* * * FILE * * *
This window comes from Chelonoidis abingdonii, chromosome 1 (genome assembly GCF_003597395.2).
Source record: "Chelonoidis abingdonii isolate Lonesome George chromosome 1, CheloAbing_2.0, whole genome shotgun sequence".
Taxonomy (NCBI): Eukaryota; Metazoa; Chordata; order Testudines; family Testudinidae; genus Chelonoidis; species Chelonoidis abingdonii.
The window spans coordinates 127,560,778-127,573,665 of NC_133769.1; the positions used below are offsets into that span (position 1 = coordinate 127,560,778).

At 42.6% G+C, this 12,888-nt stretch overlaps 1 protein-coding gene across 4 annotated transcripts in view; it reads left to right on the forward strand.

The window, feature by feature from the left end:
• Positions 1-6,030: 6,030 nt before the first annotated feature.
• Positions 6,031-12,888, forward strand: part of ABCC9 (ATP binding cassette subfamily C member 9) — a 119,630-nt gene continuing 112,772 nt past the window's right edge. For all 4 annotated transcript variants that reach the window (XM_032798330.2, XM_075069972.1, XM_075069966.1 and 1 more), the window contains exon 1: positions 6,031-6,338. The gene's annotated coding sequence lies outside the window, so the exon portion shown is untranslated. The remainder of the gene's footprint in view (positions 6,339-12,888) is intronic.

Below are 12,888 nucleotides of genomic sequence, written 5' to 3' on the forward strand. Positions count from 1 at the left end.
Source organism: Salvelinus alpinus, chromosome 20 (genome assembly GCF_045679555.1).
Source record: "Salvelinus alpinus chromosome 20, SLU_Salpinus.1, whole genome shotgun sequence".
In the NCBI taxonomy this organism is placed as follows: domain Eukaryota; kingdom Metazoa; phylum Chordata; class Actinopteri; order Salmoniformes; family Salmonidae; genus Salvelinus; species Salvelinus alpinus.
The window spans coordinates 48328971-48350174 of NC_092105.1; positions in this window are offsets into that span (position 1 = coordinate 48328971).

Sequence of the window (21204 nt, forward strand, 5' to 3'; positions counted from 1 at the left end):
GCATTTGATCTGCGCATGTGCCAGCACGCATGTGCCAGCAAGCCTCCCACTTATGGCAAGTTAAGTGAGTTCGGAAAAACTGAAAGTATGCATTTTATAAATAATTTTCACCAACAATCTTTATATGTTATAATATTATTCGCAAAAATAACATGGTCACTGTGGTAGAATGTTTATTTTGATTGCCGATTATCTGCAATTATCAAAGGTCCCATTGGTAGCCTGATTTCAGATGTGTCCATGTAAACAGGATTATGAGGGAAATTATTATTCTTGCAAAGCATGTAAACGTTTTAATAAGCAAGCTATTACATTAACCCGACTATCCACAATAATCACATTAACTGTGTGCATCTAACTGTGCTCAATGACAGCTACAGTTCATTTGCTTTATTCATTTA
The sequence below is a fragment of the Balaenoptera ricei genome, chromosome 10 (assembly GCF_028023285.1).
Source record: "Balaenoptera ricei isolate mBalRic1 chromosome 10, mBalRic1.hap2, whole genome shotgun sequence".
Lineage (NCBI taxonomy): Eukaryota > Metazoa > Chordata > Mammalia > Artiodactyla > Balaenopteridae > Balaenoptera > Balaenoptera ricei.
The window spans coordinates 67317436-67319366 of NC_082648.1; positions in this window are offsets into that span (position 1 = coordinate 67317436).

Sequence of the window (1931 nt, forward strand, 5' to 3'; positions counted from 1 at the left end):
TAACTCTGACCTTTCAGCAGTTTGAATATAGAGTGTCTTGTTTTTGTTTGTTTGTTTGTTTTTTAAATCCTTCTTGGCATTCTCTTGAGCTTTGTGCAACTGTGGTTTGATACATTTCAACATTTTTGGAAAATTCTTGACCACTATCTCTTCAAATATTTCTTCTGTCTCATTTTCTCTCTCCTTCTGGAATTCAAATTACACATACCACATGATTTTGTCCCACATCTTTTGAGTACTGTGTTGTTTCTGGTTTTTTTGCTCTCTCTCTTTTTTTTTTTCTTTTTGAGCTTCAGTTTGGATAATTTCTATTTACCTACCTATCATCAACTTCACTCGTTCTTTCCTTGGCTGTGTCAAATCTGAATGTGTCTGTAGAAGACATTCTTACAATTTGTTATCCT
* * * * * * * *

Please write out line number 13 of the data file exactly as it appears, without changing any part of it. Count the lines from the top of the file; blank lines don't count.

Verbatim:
The window spans coordinates 48328971-48350174 of NC_092105.1; positions in this window are offsets into that span (position 1 = coordinate 48328971).